British PM seeks fresh start, but speaker fuels splits
Struggling to draw a line under weeks of political turmoil, members of parliament elected John Bercow in a secret ballot on Monday night, though some think his win was due to a political gambit.London -- Prime Minister Gordon Brown pledged a "new chapter" Tuesday after lawmakers replaced their scandal-tainted speaker, but the choice sparked fresh splits among MPs reeling from a damaging expenses row.
Struggling to draw a line under weeks of political turmoil, members of parliament (MPs) elected John Bercow in a secret ballot on Monday night, to succeed Michael Martin, the first speaker to be forced out in over 300 years.
But critics say that Brown's ruling Labour party only backed him for tactical reasons ahead of elections it expects to lose next year, noting that Bercow is deeply unpopular within his own opposition Conservatives.
"It was a vindictive political act on behalf of the Labour Party towards what they see to be the future Conservative government and the British people," said Tory MP Nadine Dorries.
"It had nothing to do with reform -- it was all about the Labour Party playing party politics through a red mist," she said.
Media reports suggest that only a handful of Bercow's fellow Tory MPs voted for the 46-year-old -- who is seen as close to Labour -- adding that the Tories could try to oust him after elections due by next June.
A new survey by the Harris polling institute Tuesday put the Conservatives on 30 percent, Labour on 17 and the Liberal Democrats on 14 percent.
Bercow, 46, promised to be a "clean-break candidate" ready for reform after the expenses scandal, which claimed the scalps of about 20 ministers and lawmakers -- including Martin, accused of failing to help clean up the system.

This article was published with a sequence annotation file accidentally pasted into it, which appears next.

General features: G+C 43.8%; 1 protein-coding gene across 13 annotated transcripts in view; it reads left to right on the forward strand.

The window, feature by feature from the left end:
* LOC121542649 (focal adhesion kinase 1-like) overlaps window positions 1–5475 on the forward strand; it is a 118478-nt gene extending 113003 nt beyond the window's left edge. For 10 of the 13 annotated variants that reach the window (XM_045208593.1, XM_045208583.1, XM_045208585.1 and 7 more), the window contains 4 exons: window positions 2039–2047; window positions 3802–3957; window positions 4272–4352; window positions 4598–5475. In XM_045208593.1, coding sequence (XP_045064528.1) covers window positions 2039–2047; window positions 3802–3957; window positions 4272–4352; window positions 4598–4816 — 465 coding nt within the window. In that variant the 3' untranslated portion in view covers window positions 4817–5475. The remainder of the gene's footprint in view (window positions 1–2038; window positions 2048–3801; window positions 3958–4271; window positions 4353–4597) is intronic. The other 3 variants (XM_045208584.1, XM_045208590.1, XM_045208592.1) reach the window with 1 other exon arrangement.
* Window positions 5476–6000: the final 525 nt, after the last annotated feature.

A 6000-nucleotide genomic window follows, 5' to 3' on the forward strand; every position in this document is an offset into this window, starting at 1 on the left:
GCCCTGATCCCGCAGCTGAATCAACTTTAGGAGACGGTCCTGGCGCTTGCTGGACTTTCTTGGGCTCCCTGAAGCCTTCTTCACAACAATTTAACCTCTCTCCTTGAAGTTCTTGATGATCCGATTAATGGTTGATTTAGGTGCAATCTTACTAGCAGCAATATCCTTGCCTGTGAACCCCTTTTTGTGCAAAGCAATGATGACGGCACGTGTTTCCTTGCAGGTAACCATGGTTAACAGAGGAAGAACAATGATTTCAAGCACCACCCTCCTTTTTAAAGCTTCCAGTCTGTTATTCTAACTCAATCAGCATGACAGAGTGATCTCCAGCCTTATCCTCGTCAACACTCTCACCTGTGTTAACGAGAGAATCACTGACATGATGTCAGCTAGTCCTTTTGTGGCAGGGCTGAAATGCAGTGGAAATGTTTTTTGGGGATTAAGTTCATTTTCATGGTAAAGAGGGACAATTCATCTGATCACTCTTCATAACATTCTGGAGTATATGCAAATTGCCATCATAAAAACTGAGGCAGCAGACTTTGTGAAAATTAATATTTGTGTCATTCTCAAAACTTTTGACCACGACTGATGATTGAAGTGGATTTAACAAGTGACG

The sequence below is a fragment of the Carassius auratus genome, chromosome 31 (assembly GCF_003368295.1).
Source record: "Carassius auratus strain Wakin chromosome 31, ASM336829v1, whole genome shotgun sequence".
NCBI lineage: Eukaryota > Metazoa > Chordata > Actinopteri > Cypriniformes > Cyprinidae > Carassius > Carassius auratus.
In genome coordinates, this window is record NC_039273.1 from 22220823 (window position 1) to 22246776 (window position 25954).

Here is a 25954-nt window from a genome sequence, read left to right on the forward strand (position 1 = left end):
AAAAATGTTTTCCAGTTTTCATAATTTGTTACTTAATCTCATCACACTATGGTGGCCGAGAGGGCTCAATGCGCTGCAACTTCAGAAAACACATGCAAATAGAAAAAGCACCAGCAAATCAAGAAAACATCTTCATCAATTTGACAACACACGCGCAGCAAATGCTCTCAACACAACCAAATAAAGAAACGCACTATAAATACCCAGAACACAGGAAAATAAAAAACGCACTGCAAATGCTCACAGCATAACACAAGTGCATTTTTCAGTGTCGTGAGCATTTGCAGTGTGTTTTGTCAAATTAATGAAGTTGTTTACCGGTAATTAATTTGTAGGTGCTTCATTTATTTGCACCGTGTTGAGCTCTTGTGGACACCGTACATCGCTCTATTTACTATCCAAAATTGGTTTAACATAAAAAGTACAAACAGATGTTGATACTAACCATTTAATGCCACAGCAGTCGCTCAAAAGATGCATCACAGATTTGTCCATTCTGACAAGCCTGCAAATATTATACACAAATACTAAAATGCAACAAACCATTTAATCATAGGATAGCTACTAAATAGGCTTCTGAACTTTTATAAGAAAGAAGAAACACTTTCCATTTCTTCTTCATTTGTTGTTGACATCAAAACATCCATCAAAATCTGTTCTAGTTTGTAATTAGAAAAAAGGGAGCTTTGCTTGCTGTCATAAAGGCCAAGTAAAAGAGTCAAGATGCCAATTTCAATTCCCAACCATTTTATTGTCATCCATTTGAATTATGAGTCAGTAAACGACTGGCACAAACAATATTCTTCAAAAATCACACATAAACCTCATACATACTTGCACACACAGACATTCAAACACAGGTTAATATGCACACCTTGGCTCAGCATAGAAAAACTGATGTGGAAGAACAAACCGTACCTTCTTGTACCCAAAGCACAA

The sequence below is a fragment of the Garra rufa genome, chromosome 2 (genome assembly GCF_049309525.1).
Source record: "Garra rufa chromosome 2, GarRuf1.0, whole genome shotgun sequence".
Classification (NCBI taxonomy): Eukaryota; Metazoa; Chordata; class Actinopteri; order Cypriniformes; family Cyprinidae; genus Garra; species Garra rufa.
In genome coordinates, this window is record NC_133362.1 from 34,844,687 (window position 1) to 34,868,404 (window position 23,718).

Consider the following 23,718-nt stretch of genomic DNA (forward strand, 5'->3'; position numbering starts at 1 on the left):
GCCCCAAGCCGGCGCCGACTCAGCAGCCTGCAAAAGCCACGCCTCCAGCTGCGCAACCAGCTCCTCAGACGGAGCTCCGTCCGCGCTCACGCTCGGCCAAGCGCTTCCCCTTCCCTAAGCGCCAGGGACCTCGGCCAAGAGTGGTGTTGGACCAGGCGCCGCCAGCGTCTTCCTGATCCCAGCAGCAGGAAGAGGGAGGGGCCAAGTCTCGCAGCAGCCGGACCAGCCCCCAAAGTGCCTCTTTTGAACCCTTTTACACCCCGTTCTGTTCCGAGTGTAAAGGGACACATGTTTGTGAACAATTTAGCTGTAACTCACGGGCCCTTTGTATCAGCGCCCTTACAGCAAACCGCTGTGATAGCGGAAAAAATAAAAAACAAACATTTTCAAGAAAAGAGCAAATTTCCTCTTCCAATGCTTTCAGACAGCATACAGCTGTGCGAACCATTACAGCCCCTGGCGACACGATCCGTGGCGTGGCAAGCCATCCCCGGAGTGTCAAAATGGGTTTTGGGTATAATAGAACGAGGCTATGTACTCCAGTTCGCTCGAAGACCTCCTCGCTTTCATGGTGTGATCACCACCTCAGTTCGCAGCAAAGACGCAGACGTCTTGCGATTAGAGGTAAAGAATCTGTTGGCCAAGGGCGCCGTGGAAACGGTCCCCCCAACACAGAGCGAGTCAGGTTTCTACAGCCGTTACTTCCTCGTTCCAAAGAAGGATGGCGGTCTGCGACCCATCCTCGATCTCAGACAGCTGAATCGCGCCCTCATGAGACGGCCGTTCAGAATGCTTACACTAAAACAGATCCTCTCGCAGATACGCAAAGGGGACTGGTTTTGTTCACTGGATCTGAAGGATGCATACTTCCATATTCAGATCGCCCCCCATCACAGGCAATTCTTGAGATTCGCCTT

The speaker is required to be strictly neutral, renouncing his party membership as the public face of the lower house of parliament. The role involves chairing debates and curbing the famously rowdy behaviour of MPs.
But Bercow, the son of a Jewish taxi-driver, will also be expected to lead lawmakers in moving past the expenses row, which has caused widespread public anger and disillusionment.
"We have faced quite the most testing time, which has left many members feeling very sore and vulnerable but large sections of the public also feel angry and disappointed," he said after his election.
"I continue to believe the vast majority of Members of this House are upright, decent, honourable people who have come into politics not to feather their nests but because they have heeded the call of public service."
Brown welcomed his election, saying in an article in the Daily Mail newspaper that it was time to "start the job of cleaning up British politics".
"Starting today, a new chapter will be opened in the history of politics in this country," said Brown, who was to introduce new legislation to reform parliament on Tuesday.
Conservative leader David Cameron also repeated his support for reform on Monday night when he congratulated Bercow, who beat fellow Conservative lawmaker Sir George Young by 322 votes to 271 in the third round of voting.
"We share a collective responsibility for what went wrong, we share a collective responsibility for putting it right," Cameron said.
Constitutional expert Lord St John of Fawsley said the Conservatives would have to come to terms with Bercow.
"If they cannot yet love Mr Bercow, their duty is to support him, and they may come to change their personal opinions in the course of time," he said.
Bercow himself has come under fire for his expenses.
He has promised to pay back 6,500 pounds (10,600 dollars, 7,600 euros) after admitting he had not paid sales tax when he sold his previous constituency and London homes in 2003.
However, he said he had done nothing wrong and had repaid the money "voluntarily".